After being hit with a reduction of $700,000 in the county highway department this week, Putnam County Commissioners voted not to replace any county employee who quits or is fired from their position effective May 18.
The hiring freeze was the suggestion of county council member Nancy Fogle. Several county council members were in the audience at the commissioners meeting and noted they would also review the suggestion for the council at their Tuesday evening's meeting.
Commissioners also disclosed they had been notified by the state of the reduction in county highway funds of $700,000.
"We're doing everything we can to keep from laying anybody off at the highway department," said board president Gene Beck.
The group considered laying off 13 positions in an executive session prior to their regular session Monday night but found other ways to cut expenses.
"It still would have cost us $130,000 in unemployment to do that," said Kristina Warren. "Five positions have remained vacant at the highway department for several years in an effort to save money as well."
One member in the audience questioned what commissioners would do if a whole department walked off their job.
"If half of a department goes out then the supervisor can come before the commissioners and ask for an exemption," said Warren. "They can come in front of the commissioners for an emergency."
Commissioners make the recommendations for people to fill county positions and the county council as the budget holder approves them.
Commissioners are looking for cost cutting measures and ways to bring additional funds to a budget that continues to be whacked by the state.
One effective stream of income for the county is the sale of property with delinquent taxes.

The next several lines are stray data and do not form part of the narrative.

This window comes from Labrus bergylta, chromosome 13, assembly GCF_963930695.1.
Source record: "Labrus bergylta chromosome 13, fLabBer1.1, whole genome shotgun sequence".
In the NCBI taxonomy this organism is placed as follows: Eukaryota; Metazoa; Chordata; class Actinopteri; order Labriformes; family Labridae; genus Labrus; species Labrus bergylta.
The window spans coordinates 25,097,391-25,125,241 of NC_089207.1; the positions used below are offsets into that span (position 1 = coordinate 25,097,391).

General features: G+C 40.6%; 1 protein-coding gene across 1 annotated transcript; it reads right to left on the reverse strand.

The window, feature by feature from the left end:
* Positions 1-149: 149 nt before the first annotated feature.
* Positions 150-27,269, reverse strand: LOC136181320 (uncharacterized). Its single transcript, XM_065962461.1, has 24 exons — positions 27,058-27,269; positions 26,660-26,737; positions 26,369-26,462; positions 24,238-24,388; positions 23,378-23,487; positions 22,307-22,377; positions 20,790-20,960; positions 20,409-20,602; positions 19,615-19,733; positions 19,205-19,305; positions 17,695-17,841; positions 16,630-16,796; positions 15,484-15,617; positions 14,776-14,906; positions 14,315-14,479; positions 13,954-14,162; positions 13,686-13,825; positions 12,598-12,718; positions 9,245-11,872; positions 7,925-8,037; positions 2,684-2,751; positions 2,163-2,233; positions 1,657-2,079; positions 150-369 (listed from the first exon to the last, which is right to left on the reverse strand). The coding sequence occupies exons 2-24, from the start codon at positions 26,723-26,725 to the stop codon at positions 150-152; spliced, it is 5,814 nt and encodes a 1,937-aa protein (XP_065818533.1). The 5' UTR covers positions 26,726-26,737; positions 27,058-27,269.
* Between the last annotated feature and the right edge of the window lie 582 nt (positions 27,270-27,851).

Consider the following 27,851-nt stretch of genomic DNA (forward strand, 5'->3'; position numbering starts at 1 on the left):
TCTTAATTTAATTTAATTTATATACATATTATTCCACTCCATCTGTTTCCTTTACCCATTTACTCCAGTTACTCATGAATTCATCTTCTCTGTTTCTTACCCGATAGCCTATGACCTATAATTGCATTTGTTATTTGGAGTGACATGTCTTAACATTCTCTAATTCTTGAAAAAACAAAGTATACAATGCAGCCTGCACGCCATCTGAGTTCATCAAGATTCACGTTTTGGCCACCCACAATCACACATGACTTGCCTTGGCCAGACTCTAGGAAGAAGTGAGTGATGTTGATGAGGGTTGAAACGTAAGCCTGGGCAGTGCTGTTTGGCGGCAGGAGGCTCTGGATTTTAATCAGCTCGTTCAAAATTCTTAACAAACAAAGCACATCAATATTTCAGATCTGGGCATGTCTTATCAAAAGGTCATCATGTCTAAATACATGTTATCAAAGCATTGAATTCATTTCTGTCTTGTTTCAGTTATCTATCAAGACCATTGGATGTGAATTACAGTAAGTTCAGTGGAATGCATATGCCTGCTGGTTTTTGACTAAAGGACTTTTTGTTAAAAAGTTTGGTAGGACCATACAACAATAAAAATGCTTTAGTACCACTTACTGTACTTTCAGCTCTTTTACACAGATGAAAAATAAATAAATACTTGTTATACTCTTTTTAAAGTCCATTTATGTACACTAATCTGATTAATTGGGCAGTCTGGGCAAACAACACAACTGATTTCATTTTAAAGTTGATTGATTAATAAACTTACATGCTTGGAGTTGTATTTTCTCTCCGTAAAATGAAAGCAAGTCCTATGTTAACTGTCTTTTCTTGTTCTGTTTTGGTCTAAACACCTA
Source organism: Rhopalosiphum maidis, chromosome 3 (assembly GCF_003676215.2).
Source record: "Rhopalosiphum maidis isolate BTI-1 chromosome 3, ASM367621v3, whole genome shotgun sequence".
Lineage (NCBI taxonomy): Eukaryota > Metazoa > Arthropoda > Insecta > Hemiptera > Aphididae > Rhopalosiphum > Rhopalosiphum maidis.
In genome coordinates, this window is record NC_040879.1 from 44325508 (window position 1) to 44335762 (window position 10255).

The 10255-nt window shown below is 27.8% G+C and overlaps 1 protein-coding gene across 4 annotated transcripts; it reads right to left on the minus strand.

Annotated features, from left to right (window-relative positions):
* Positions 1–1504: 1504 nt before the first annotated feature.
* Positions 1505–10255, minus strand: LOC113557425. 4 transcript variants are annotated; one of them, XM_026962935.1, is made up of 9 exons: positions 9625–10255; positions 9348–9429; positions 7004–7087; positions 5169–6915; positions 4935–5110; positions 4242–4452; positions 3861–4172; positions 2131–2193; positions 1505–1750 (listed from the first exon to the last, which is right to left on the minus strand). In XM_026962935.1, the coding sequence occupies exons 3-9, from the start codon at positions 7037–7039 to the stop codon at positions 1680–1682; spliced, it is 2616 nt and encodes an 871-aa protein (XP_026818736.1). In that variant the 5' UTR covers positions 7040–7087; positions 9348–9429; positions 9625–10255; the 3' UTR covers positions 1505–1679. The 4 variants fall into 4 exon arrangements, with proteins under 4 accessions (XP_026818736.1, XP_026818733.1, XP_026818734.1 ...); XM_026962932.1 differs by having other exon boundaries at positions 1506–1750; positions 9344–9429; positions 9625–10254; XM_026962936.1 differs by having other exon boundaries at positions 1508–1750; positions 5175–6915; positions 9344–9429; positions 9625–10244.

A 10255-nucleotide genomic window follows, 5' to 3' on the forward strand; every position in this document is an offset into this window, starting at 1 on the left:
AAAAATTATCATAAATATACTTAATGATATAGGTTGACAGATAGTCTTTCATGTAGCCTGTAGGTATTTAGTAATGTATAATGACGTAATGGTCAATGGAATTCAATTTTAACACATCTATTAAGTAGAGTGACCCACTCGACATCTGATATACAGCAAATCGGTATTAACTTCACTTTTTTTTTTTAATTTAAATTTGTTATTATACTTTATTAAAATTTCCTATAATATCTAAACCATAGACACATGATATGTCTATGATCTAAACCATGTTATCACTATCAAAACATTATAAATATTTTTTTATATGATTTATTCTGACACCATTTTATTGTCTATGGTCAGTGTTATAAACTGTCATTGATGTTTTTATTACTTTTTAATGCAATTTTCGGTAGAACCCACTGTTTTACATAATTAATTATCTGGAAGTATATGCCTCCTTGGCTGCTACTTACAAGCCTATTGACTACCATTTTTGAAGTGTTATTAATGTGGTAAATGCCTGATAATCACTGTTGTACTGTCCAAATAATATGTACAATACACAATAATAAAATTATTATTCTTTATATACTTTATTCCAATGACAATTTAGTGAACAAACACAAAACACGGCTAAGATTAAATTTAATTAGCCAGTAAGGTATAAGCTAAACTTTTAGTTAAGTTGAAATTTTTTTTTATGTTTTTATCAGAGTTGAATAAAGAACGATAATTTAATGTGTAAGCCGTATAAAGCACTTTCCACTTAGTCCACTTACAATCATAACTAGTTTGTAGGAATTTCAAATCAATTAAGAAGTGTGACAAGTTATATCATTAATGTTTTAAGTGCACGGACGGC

First Deputy Sharon Freeman in the Putnam County Treasurer's Office told the Banner Graphic that courtesy letters have been sent to persons with delinquencies warning them of the possibility of being placed on the sale list.
There has not been a tax sale in the county since 2005, despite the fact that state law requires a sale at least once a year.
Freeman said the treasurer's office is planning on having a tax sale later this year.
"We want to get back to having the sales once a year. There have been so many changes to the law. Now, you can have them at different times. The property has to be publicized for three consecutive weeks before the sale and there are only so many days for them to be certified for the sale list," said Freeman.
"This sale will be huge when it happens. I think there are over 700 properties on the list right now. The last sale we had brought in millions of dollars," commented Warren.
"We've lost a lot of revenue over the last few years by not having the sale," she continued.
County Auditor Stephanie Campbell commented that letters had been mailed out to delinquent property owners and that some people had paid their bills.